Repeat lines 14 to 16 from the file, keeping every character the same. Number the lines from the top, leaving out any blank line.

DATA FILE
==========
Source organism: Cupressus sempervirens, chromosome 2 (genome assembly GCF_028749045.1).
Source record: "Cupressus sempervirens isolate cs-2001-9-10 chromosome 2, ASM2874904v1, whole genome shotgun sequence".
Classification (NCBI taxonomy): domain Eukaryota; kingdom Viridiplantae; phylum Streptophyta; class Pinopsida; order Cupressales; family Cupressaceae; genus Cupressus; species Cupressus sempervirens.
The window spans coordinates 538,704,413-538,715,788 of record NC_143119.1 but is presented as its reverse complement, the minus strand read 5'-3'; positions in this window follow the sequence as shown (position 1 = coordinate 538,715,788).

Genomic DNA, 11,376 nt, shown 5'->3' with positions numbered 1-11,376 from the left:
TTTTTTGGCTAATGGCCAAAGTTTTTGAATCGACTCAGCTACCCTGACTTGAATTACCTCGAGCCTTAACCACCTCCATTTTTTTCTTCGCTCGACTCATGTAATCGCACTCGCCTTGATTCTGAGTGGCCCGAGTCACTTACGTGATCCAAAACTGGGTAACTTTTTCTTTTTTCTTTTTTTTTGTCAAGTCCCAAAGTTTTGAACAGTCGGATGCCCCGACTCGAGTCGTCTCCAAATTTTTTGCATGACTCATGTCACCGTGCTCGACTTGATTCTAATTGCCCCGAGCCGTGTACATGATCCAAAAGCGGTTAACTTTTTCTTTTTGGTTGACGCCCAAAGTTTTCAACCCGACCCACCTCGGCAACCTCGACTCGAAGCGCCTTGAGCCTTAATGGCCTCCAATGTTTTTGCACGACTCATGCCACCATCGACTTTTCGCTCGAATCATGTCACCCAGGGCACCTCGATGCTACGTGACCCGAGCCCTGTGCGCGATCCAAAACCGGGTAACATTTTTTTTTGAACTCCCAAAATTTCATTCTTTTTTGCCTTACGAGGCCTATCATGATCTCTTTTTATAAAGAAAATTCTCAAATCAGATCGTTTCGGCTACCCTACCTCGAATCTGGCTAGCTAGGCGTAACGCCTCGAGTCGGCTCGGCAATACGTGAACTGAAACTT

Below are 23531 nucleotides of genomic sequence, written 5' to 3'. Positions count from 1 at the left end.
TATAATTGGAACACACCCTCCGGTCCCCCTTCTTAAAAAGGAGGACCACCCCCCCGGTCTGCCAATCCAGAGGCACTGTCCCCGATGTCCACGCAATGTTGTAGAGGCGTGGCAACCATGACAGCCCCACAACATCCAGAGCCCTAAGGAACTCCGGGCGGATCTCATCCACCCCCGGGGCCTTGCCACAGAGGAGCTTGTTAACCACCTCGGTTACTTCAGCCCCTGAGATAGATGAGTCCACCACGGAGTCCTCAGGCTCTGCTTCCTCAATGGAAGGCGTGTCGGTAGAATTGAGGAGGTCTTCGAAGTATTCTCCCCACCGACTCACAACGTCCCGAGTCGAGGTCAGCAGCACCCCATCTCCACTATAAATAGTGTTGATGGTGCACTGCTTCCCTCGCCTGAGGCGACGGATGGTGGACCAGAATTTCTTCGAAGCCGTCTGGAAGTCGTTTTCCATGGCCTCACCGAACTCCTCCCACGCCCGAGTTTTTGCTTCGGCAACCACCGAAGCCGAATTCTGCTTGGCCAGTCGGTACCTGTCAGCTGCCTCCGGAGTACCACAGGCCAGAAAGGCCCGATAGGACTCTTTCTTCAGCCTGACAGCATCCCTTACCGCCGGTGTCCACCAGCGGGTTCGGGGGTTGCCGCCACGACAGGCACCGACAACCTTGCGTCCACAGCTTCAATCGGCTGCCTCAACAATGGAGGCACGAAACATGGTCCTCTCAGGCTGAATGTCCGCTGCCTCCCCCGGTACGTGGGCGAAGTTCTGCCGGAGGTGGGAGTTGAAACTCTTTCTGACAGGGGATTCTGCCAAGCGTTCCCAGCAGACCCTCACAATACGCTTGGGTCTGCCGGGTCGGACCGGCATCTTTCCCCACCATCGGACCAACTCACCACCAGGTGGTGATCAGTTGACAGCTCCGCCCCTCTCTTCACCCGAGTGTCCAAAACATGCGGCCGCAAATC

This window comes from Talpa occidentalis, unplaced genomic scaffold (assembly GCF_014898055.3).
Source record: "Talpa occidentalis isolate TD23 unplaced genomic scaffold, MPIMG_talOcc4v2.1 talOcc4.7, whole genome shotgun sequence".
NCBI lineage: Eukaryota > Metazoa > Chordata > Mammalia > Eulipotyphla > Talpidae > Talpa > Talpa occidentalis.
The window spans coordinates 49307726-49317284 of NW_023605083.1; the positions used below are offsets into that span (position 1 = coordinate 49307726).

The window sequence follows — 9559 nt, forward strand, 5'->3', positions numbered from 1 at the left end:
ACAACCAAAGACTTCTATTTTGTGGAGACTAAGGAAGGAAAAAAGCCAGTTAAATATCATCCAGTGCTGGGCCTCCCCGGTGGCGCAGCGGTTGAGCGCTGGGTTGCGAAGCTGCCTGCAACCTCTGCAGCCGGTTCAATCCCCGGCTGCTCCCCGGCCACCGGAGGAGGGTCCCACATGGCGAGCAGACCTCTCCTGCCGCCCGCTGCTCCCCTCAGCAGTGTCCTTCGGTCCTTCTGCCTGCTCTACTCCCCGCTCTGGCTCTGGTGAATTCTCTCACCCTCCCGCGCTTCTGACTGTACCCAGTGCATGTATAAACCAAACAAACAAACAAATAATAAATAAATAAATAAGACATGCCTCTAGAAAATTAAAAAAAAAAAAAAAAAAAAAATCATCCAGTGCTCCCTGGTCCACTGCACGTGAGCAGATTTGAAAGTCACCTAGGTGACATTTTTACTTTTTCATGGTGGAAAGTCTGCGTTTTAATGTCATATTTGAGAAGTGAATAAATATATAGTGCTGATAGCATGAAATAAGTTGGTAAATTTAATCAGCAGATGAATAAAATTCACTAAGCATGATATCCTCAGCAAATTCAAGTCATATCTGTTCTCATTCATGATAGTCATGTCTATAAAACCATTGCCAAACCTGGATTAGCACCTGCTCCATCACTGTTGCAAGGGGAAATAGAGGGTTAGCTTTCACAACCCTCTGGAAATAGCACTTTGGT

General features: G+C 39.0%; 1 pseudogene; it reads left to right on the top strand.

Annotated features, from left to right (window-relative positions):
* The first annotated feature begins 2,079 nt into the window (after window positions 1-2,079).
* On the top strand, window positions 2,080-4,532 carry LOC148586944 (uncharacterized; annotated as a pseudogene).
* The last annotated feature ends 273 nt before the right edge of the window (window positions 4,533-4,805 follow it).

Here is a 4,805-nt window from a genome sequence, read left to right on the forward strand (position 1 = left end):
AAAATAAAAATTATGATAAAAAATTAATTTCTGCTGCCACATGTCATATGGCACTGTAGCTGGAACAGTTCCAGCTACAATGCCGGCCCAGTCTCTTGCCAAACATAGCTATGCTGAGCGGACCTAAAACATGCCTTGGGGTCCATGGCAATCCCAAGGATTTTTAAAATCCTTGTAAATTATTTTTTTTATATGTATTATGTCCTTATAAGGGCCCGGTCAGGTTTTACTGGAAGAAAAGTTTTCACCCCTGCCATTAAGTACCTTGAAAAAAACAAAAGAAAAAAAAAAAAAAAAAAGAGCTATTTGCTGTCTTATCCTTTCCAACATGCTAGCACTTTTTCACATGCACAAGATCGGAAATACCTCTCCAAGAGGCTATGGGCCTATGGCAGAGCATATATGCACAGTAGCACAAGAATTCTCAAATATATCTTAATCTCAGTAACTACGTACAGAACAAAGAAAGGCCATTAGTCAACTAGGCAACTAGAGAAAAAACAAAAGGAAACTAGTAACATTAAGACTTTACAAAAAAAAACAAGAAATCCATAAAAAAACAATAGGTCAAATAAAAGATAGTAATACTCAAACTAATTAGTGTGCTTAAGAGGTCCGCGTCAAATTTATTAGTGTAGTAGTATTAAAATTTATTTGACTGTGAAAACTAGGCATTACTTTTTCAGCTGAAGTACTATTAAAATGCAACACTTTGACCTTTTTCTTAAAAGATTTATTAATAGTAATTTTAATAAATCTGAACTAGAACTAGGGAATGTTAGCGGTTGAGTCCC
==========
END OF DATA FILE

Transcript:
ACAACCAAAGACTTCTATTTTGTGGAGACTAAGGAAGGAAAAAAGCCAGTTAAATATCATCCAGTGCTGGGCCTCCCCGGTGGCGCAGCGGTTGAGCGCTGGGTTGCGAAGCTGCCTGCAACCTCTGCAGCCGGTTCAATCCCCGGCTGCTCCCCGGCCACCGGAGGAGGGTCCCACATGGCGAGCAGACCTCTCCTGCCGCCCGCTGCTCCCCTCAGCAGTGTCCTTCGGTCCTTCTGCCTGCTCTACTCCCCGCTCTGGCTCTGGTGAATTCTCTCACCCTCCCGCGCTTCTGACTGTACCCAGTGCATGTATAAACCAAACAAACAAACAAATAATAAATAAATAAATAAGACATGCCTCTAGAAAATTAAAAAAAAAAAAAAAAAAAAAATCATCCAGTGCTCCCTGGTCCACTGCACGTGAGCAGATTTGAAAGTCACCTAGGTGACATTTTTACTTTTTCATGGTGGAAAGTCTGCGTTTTAATGTCATATTTGAGAAGTGAATAAATATATAGTGCTGATAGCATGAAATAAGTTGGTAAATTTAATCAGCAGATGAATAAAATTCACTAAGCATGATATCCTCAGCAAATTCAAGTCATATCTGTTCTCATTCATGATAGTCATGTCTATAAAACCATTGCCAAACCTGGATTAGCACCTGCTCCATCACTGTTGCAAGGGGAAATAGAGGGTTAGCTTTCACAACCCTCTGGAAATAGCACTTTGGT

General features: G+C 39.0%; 1 pseudogene; it reads left to right on the top strand.

Annotated features, from left to right (window-relative positions):